But is this a biblical picture of church? Did Jesus or Paul conceive of it in this way? As with some other models we’ve looked at, I can’t point you to a verse which is the equivalent of Paul saying ‘You are the Body of Christ’. But it does seem to me that the idea of battle, struggle and victory pervades the Scriptures. In the OT, which I’ll admit does contain some difficult passages about slaughtering people, God’s people were often to be found at war against someone or other, and often defending themselves. I love the throw-away comment in 1 Samuel 11 where David the king is staying in Jerusalem spying from his palace roof ‘at the time when kings go off to war’. There is an implied rebuke: if David had been out on the battlefield as he should have been, he would never have got into the mess he did with Bath-sheba and Uriah the Hittite. If as a church we really were fighting for the land we just wouldn’t have the time nor the inclination to argue about women bishops and all that other stuff which so preoccupies us. In the NT we’re told very clearly a) that we’re in a battle, and b) that it’s against the spiritual forces of evil in the heavenly realms. So although the Bible doesn’t specifically call the church an army, it clearly thinks that there’s fighting to be done.

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A church which sees itself as an army will place a high value on things like prayer, training, learning study and discipline, because it will want to be as fit and as well-equipped as it can for the mission God has for it. It will also be purposeful, and is more likely to attract men. It will know how to mourn its defeats, and it will pick itself up, dust itself down and start all over again, because war is like that. And if it seems a bit of a harsh model after the nice family and haven ones we’ve been thinking about recently, remember that armies too have relationships, but they’re called ‘camaraderie’. There is no friendship like that with people we’ve fought alongside in battle, whose wounds we have bound up, and maybe even whose lives we have saved. I love the idea of church as a field hospital rather than a convalescent home, or even an old people’s home. This is the model for me!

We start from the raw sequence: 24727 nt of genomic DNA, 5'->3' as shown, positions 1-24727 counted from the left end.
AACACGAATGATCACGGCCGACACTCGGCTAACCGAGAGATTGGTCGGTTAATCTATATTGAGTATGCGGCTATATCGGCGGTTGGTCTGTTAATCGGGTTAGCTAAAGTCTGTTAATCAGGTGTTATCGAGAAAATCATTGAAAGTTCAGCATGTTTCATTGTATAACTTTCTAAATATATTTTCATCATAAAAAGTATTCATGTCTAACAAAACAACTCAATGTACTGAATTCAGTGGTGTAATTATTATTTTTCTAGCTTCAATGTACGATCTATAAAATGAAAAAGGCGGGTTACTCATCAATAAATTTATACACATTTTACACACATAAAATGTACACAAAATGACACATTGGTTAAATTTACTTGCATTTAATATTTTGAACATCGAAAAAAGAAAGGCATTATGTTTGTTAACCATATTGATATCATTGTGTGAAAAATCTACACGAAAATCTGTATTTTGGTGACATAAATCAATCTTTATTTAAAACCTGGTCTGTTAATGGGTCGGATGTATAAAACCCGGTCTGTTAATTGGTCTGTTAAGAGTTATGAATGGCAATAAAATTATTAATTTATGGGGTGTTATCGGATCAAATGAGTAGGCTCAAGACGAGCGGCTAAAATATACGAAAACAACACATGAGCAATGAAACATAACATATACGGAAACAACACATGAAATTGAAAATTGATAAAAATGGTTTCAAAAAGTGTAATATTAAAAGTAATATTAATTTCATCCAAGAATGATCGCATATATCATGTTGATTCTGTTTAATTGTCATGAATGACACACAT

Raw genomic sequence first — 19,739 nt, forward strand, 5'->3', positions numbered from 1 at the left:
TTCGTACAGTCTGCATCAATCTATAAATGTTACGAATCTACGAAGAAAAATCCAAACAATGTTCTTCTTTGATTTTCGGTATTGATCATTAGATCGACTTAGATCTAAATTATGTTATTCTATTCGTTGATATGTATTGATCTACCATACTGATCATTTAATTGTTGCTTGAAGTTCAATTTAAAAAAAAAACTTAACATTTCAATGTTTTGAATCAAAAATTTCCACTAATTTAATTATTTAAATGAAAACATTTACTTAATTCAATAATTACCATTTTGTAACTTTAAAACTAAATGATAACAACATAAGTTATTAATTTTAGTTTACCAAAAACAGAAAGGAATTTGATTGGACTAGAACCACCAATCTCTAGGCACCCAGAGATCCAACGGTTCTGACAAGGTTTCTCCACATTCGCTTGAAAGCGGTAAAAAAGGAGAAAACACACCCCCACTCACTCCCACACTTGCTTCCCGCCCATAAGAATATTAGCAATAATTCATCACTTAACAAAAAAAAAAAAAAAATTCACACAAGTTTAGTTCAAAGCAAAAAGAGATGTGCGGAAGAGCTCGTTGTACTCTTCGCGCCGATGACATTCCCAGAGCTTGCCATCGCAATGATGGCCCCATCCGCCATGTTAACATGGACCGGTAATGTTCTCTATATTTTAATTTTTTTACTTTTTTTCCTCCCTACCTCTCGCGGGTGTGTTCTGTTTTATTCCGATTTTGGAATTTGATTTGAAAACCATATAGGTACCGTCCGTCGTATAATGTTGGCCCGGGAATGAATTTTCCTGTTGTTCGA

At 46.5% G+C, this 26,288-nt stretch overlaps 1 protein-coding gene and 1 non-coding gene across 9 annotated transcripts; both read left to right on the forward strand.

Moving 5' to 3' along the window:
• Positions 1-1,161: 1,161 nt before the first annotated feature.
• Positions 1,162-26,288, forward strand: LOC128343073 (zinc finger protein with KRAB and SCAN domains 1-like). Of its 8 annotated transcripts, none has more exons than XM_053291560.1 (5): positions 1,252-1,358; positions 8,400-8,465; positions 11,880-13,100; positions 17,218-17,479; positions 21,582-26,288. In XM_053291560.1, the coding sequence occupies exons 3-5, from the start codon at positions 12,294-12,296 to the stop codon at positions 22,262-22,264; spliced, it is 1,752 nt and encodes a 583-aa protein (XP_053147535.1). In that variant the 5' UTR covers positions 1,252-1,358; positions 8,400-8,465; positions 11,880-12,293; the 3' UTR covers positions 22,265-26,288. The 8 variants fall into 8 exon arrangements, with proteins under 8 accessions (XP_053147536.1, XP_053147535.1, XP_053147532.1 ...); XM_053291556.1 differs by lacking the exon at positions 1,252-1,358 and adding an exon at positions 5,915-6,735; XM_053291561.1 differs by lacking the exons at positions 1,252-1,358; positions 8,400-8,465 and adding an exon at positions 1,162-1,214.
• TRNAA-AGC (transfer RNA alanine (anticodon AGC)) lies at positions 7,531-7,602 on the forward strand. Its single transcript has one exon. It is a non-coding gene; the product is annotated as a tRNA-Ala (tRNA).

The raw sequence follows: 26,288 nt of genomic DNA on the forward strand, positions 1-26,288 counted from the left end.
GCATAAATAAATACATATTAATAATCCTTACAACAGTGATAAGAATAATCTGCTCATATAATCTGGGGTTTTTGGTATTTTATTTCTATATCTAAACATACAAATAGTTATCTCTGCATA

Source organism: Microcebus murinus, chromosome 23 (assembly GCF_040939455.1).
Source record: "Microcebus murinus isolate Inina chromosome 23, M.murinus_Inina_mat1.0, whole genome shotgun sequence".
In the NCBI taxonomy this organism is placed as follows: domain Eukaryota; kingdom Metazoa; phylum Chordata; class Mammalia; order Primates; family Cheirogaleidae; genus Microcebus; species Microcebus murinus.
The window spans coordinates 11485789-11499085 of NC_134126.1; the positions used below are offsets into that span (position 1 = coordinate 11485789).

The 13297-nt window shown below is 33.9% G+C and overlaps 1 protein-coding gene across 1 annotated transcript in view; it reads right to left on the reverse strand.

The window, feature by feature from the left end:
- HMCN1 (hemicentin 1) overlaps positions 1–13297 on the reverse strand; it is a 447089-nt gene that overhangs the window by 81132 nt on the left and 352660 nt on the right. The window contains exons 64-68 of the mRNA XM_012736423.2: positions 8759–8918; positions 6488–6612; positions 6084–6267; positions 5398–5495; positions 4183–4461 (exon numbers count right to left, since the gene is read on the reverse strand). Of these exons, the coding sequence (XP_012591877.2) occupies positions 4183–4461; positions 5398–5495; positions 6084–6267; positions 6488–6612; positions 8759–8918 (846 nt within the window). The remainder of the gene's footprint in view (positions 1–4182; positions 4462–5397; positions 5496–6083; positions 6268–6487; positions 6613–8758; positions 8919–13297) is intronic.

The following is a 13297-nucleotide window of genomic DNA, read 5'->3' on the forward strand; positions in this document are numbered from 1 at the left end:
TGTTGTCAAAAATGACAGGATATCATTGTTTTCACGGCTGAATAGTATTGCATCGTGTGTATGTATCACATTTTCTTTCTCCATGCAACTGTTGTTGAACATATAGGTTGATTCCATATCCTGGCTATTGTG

Soon I’m going to move on from biblical images and look more closely at the church as it really is today. This will give me the opportunity for a bit more of a rant about some of the problems I think are facing us, and what we might do about them. But before that, next time – a ‘Luke 10’ model for church, and after that Church as Big Business.